Human Misuse Practicals: PSLSCEBTP401 Bioinformatics (60L) 2 04 1. vitamin. Homology Modeling Using Modeller 10. Case study – Bioethics for GMO 12.  Gene Therapy and DNA/RNA-Targeted. Therapeutics. Regulatory Concerns. TNF.Interference with Nature . Molecular Biology of Disease and in vivo. epinephrine. Biological Databases with Reference to Expasy and NCBI 2. Medical applications in humans and animals. 16 . Future Prospects in Pharmaceutical Research. Pairwise sequence alignment 5. relaxin. erythropoietin. insulin. Structural Biology and Rational Drug Design. steroid hormones. Conclusions  Therapeutic Proteins: In vitro folding of inclusion bodies on an industrial scale. Tertiary Structure Prediction 9. Case study – IPR and India Course Code Title Credits PSLSCEBTT402 Medical Biotechnology (60L) 4 Unit I: Introduction and therapeutic bioproducts (15L)  Molecular. Queries based on Biological databases 3. Chemical Biology and Molecular Diversity. Genomic Protein Targets and Recombinant Therapeutics. Gene Prediction 7. interferons and interleukins. Transgenic Models. Past and Present ‘Bioethical Conflicts’ in Biotechnology. Secondary Structure prediction 8. Monoclonal Antibodies. human hormones – Growth hormones. blood proteins. . Multiple Sequence and Phylogenetic Analysis 6. immune modulators – factors VIII IX. Sequence similarity searching using BLAST 4. Fear of Unknown. Structural and Chemical Biology in Pharmaceutical Research- Introduction. Case study – Various Applications of Bioinformatics 11. somatostatin.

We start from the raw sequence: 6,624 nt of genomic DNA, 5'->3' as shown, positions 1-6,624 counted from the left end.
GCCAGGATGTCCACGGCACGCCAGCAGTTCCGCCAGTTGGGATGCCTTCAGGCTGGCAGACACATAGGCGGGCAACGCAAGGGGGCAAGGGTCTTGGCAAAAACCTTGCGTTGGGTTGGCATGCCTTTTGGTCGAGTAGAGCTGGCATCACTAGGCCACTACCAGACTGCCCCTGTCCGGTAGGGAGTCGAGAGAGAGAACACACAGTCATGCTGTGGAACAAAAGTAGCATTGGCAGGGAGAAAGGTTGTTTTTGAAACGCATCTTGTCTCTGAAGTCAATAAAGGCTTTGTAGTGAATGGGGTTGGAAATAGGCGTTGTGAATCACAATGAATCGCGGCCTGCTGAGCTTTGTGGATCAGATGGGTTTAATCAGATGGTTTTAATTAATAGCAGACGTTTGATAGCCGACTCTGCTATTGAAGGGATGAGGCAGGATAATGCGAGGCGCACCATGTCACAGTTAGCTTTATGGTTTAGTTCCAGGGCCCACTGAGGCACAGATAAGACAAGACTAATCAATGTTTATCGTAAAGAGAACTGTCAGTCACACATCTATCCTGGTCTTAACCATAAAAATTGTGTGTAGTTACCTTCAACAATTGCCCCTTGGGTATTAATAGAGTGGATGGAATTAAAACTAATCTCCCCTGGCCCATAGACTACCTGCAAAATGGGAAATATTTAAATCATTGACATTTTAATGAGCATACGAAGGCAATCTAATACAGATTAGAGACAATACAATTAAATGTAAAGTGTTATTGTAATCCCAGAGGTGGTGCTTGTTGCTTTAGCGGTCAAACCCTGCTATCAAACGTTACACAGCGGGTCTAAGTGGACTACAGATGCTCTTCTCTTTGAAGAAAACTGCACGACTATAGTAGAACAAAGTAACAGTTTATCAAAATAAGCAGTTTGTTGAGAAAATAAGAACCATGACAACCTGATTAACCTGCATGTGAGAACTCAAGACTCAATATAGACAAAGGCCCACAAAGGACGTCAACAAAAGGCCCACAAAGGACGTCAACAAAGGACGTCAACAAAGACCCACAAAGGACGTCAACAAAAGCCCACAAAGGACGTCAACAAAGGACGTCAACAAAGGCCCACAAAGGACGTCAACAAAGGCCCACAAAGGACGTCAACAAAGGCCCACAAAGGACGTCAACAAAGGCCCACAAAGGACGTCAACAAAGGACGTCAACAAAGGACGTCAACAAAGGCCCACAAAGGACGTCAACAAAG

Analysis of Vaccine Antigens . Mucosal Immunity. Improving Attenuation in Vibrio and Improving Stability – Poliovirus.HIV I gp120. Screening Phage Display Libraries of Immunoglobulin Genes. Live Attenuated Vaccines and The Relative Merits of Live versus Killed Vaccines. Anti-idiotypes. Choice of Myeloma Cell-line. Preparation of Myeloma Cell-line and Host Immune Lymphocytes for Fusion. antibodies.The Scale of the Problem. Enhancing Immunogenitity and modifying Immune Responses .Bulk Production and Isolation and Purification. Carriers and Vehicles. ‘Live-dead’ Vaccines. Other Virus Vectors and Recombinant E. Cross-species Vaccination. Analysis and Production: Identification and Cloning of Antigens with Vaccine Potential - DNA/Oligonucleotide Hybridization. Cloning Hybridomas. Screening Hybridoma Culture Supernatants. Isolation and Purification of Monoclonal Antibodies .Adjuvants. Improvement and Generation of New Live Attenuated Vaccines: Improving Current Live Attenuated Vaccines . Preparation of Soluble scFv and Screening Supernatants Containing soluble scFv. Hybridoma Formation by Somatic Cell Fusion. Monoclonal Antibodies in the Diagnosis 17 .Isolation of mRNA for VHand VL and Generation of cDNA. Modulation of Cytokine Profile. Other Approaches to Vaccines: DNA Vaccines (Genetic Immunisation) – cholera Optimizing Responses and RNA Immunisation. Linking of VH and VL to Give scFv. Immunogen and Route of Immunization. Recombinant Live Vectors . Current Vaccination Strategies . Monoclonal Antibodies in Biomedical Research. Attenuated Salmonella Strains as Live Bacterial Vaccines.Identification. Examples of the Preparation of Rat Monoclonal Antibodies Which Have Been Used to Investigate the Structural and Functional Properties of Macromolecules - Rituximab: Clinical Development of the First Therapeutic Antibody for Cancer. Genes and Expression on the Surface of Bacteriophage . coliStrains. mAbs to Growth Factor Receptors and Monoclonal Antibodies for Clinical Application. Recombinant BCG Vaccines.B-cell Epitopes and T-cell Epitopes. PCR Amplification of cDNAs for Antibody VH and VL. Modulation by Antigen Targeting and. tissue plasminogen activator protein and vaccines. Expression cloning and Genomic Sequencing. Peptide Vaccines. The Role of Genetic Engineering in Vaccine .Inactivated Vaccines.Expression of Potential Vaccine antigens. Generation of Subunit Vaccines .New Vaccines for Pseudorabies Virus.Vaccinia Virus Recombinants. Choice of Host for production of Immune B-cells. Insertion of scFv into Phagemid Vector. Modulation of Signalling  Monoclonal Antibodies – Introduction. Carriers. Bulk Production. peptibodies (15L)  Vaccination and Gene Manipulation .Infectious Disease .  Generation of Monclonal Antibodies Using Recombinant Gene Technology: Isolation of Immunoglobulin Variable Region. Antibody Structure. Hybrid Selection and Cell-free Translation. Viral antigens by bacteria Unit II: Vaccines. Expression of scFv on the Surface of Bacteriophage. Preparation of Hybridomas by Somatic Cell Fusion: Principle of the Technology. Poliovirus Chimaeras.